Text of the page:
and reorganization of "The New York Evening 
Post," of which he is now editor-in-chief. 

WHITE, Julias, soldier, was born in Cazen- 
ovia, N. Y., Sept. 29, 1816; removed to Illinois 
in 1836, residing there and in Wisconsin, where 
he was a member of the Legislature of. 1849; in 
1861 was made Collector of Customs at Chicago, 
but resigned to assume the colonelcy of the 
Thirty-seventh Illinois Volunteers, which he 
commanded on the Fremont expedition to South- 
west Missouri. He afterwards served with Gen- 
eral Curtiss in Arkansas, participated in the 
battle of Pea Ridge and was promoted to the 
rank of Brigadier-General. He was subsequently 
assigned to the Department of the Shenandoah, 
but finding his position at Martinsburg, W. Va., 
untenable, retired to Harper's Ferry, voluntarily 
serving under Colonel Miles, his inferior in com- 
mand. When this post was surrendered (Sept. 
15, 1862), he was made a prisoner, but released 
under parole ; was tried by a court of inquiry at 
his own request, and acquitted, the court finding 
that he had acted with courage and capability 



He resigned in 1864, and, in March, 1865, was 
brevetted Major-General of Volunteers. Died, 
at Evanston, May 12, 1890. 

WHITE COUNTY, situated in the southeastern 
quarter of the State, and bounded on the east by 
the Wabash River; was organized in 1816, being 
the tenth county organized during the Territorial 
period: area, 500 square miles. The county is 
crossed by three railroads and drained by the 
Wabash and Little Wabash Rivers. The surface 
consists of prairie and woodland, and the soil is, 
for the most part, highly productive. The princi- 
pal agricultural products are corn, wheat, oats, 
potatoes, tobacco, fruit, butter, sorghum and 
wool. The principal industrial establishments 
are carriage factories, saw mills and flour mills. 
Carmi is the county-seat. Other towns are En- 
field, Grayville and Norris City. Population 
(1890), 25,005; (1900), 25,386; (1910), 23,052. 

WHITEHALL, a city in Greene County, at the 
intersection of the Chicago & Alton and the 
Chicago, Burlington & Quincy Railroads, 65 miles 
north of St. Louis and 24 miles south-southwest 
of Jacksonville; in rich farming region; has 
stoneware and sewer-pipe factories, foundry and 
machine shop, flour mill, elevators, wagon shops,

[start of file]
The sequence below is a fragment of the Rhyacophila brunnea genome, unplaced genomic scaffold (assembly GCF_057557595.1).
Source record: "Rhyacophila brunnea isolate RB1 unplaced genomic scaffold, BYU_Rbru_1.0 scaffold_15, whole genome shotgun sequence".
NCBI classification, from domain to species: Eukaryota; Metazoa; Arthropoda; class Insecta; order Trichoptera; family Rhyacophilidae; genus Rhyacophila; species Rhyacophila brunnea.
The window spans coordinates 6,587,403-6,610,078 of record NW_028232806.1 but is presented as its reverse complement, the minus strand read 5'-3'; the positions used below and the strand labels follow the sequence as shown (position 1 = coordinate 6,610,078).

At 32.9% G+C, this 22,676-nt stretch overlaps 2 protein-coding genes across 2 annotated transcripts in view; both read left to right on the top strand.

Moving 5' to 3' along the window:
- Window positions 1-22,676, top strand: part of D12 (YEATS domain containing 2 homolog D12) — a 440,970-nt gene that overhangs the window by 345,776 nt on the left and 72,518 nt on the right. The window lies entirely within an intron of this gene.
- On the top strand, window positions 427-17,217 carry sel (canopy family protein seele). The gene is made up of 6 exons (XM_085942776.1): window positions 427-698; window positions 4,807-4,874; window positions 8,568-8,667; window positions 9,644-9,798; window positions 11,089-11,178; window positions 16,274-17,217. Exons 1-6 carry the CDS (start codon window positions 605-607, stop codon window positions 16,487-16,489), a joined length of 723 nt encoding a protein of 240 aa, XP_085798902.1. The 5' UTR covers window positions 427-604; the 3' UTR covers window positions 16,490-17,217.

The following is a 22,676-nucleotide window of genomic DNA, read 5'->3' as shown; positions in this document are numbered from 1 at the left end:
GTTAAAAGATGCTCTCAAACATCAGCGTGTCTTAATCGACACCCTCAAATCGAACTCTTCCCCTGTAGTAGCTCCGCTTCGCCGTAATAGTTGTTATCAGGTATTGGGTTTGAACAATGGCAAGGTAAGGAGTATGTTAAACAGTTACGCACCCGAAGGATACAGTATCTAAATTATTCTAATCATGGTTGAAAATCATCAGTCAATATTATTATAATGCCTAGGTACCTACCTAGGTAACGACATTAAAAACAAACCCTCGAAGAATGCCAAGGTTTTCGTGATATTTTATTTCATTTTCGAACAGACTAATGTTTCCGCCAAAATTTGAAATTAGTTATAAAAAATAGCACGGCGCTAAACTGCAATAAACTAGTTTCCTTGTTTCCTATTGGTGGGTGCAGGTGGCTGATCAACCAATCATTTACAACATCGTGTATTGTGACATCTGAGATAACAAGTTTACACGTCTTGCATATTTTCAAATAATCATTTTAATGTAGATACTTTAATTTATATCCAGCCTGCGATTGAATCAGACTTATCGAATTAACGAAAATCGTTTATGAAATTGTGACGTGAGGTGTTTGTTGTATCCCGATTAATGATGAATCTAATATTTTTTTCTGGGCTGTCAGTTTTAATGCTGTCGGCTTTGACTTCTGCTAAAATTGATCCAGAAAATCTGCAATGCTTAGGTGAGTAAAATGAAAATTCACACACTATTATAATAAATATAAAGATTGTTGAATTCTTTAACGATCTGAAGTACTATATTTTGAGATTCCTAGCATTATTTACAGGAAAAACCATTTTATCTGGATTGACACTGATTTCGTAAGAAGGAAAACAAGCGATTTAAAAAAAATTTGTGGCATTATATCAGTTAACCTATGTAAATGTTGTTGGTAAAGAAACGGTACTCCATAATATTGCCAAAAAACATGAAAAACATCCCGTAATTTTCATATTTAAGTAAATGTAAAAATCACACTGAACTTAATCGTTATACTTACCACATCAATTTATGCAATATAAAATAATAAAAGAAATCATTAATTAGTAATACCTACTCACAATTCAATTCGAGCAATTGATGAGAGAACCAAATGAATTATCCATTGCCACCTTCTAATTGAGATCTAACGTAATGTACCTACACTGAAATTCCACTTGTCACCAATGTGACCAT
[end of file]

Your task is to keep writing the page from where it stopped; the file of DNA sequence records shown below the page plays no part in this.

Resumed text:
creamery, water system, sanitarium, heating, 
electric light and power system, nurseries and 
fruit-supply houses, and two poultry packing 
houses: also has five churches, a graded school, 
two banks and two newspapers one issuing daily 
edition. Pop. (1900), 2,030; (1910), 2,854. 

WHITEHOUSE, Henry John, Protestant Epis- 
copal Bishop, was born in New York City, August 
19, 1803; graduated from Columbia College in 
1821, and from the (New York) General Theolog- 
ical Seminary in 1824. After ordination he was 
rector of various parishes in Pennsylvania and 
New York until 1851, when he was chosen Assist- 
ant Bishop of Illinois, succeeding Bishop Chase 
in 1852. In 1867, by invitation of the Archbishop 
of Canterbury, he delivered the opening sermon 
before the Pan-Anglican Conference held in 
England. During this visit he received the 
degree of D.D. from Oxford University, and that 
of LL.D. from Cambridge. His rigid views as a 
churchman and a disciplinarian, were illustrated 
in his prosecution of Rev. Charles Edward 
Cheney, which resulted in the formation of the 
Reformed Episcopal Church. He was a brilliant 
orator and a trenchant and unyielding controver- 
sialist. Died, in Chicago, August 10, 1874. 

WHITESIDE COUNTY, in the northwestern 
portion of the State bordering on the Mississippi 
River ; created by act of the Legislature passed in 

1836, and named for Capt. Samuel Whiteside, a 
noted Indian fighter ; area, 676 square miles. The 
surface is level, diversified by prairies and wood- 
land, and the soil is extremely fertile. The 
county-seat was first fixed at Lyndon, then at 
Sterling, and finally at Morrison, its present 
location. The Rock River crosses the county